Philip Boucher-Hayes trips over his own intellect

Radio: The erudite, thoughtful presenter is sometimes too keen to show off his learning

Philip Boucher-Hayes: always knowledgeable but sometimes a victim of his natural confidence

Philip Boucher-Hayes: always knowledgeable but sometimes a victim of his natural confidence

 

Teachers may disagree, but Philip Boucher-Hayes is surely right when he says Monday’s full reopening of schools will prompt a “collective sigh of relief from teenagers and their parents”.

True, his suggestion that this exhalation will be so great that Met Éireann may detect atmospheric-pressure changes is a bit of an exaggeration. But while Boucher-Hayes, the guest host on Today with Claire Byrne (RTÉ Radio 1, weekdays), isn’t one for understatement – he calls mass online education “a social experiment unprecedented in modern human history” – he also captures the mood surrounding the resumption of school.

Amid the prevailing depressions and squalls of the pandemic, any positive development isn’t so much a breath of fresh air as a gale.  As a presenter, Boucher-Hayes is always erudite and knowledgeable, but his style can veer between the refreshing and the windy.

On Wednesday he talks to the neuroscientist Dr Sabina Brennan about helping “the teenagers in our lives manage the expectations, stress and risk of living under lockdown”, which seems an ambitious goal, given how most adults are muddling through the crisis.

But the discussion proves both absorbing and useful. Brennan explains how the teenage brain has a “neuroplasticity” that brings incredible flexibility in terms of learning, but also “increased vulnerability” to stress. Similarly, with the “rational” frontal lobes still developing, teens rely on the emotional centres of the brain, resulting in “reflexive rather than reflective behaviours”. Brennan’s language is clear and accessible, but her message is oddly reassuring, presenting distressing adolescent mood shifts as a natural part of a biological process.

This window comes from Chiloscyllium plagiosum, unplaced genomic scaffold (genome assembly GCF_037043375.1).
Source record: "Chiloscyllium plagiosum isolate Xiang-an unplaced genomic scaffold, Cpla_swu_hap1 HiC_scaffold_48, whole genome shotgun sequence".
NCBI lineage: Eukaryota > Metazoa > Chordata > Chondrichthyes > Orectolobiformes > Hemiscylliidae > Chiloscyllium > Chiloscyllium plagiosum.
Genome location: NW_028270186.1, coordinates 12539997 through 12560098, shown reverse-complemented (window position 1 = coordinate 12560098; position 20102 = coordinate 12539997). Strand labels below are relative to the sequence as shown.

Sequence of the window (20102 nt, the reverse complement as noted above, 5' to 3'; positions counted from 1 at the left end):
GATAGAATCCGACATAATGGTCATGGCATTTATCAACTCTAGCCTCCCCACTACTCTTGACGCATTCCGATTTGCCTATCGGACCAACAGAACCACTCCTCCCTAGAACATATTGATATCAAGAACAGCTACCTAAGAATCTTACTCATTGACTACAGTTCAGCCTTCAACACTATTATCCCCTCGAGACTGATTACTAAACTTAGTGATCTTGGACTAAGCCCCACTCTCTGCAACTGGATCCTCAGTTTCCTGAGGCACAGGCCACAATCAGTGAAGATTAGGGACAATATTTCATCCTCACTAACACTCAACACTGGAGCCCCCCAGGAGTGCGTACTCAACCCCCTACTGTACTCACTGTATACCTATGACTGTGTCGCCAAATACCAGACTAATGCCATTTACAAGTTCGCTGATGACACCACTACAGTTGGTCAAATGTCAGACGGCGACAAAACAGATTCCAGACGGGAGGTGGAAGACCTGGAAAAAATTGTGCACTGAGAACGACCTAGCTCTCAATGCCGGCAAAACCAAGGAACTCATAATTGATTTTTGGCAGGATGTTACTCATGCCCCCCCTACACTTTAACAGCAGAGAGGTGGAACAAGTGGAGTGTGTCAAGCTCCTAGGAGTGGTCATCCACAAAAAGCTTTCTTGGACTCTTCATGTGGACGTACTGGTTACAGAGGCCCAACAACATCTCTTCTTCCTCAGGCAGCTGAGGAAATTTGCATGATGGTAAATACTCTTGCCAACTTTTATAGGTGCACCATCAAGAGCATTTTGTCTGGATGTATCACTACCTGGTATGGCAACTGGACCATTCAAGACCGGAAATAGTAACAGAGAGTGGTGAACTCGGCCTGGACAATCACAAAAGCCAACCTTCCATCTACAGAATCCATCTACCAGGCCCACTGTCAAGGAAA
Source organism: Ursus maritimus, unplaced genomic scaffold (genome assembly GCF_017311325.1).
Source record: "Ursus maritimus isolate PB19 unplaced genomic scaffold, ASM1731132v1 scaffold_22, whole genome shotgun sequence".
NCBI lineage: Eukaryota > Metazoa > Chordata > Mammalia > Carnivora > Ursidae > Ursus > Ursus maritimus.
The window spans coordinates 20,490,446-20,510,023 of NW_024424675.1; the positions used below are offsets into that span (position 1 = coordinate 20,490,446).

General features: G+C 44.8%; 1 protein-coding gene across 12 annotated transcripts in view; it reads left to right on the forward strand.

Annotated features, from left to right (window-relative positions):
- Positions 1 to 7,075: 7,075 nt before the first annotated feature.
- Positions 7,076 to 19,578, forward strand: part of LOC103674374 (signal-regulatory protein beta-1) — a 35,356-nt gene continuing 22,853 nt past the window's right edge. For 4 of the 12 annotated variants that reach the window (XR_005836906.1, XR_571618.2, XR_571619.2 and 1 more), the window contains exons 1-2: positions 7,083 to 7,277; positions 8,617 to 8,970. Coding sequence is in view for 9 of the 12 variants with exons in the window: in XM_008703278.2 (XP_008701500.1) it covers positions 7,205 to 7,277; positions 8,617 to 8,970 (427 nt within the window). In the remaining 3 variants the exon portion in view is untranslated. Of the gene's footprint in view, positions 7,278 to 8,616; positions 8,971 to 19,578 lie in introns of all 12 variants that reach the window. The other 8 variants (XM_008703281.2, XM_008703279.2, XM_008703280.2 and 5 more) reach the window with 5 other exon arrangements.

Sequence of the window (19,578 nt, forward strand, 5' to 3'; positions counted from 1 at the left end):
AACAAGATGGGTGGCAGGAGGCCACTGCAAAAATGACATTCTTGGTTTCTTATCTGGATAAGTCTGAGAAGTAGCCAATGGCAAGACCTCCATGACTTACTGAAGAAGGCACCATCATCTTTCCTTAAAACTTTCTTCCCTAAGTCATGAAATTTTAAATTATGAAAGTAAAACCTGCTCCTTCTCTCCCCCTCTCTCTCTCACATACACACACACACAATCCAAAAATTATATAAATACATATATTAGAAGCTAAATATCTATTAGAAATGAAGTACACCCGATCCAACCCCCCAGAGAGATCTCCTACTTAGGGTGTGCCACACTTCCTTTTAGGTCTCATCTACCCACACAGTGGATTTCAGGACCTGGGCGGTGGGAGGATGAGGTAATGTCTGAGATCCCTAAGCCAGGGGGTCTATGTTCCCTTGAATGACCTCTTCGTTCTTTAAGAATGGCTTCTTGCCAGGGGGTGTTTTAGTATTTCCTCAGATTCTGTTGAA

Boucher-Hayes is a receptive foil throughout, though he also punctuates the chat with chortling dad humour: “Do teens need more sleep or are they just lazy oafs?” Not that the host dumbs things down. If anything, he’s too keen to show off his own learning, as when he claims that, unlike adults’, the teenage brain is capable of multitasking. “It’s quite the reverse,” Brennan replies. “I must have been multitasking at the point in time when I read that,” says Boucher-Hayes, sounding only slightly chastened.

It’s not the only time his naturally confident manner trips him up. During an interview with epidemiologist Dr Gabriel Scally, Boucher-Hayes takes issue with his guest’s advocacy for mandatory quarantine.

“The number of cases linked to foreign travel is a fraction of a per cent,” the host says. “It’s not the biggest problem.” When Scally responds that every case is linked to foreign travel because the virus and its subsequent variants all arrived from abroad, Boucher-Hayes talks over him: “Yes, but we are where we are.” It’s a peevish exchange, emphasising the fine line between grilling a guest and insisting on the last word. Such moments are rare, however.

His occasional intellectual overenthusiasm aside, Boucher-Hayes has an admirable curiosity about how individual stories feed into a bigger picture

His occasional intellectual overenthusiasm aside, Boucher-Hayes has an admirable curiosity about how individual stories feed into a bigger picture, as shown by Boom, Bust, Broke, his recent documentary strand for Drivetime on the decade since the bailout.

Similarly, Tuesday’s conversation with the paleoanthropologist and broadcaster Ella Al-Shamahi on the history of the handshake places personal experience into wider context to good effect.  Boucher-Hayes sounds fascinated as his guest outlines the origins of the greeting, but he’s equally aware that the gesture’s universality is partly due to the “dominance of western culture” sidelining other expressions of welcome.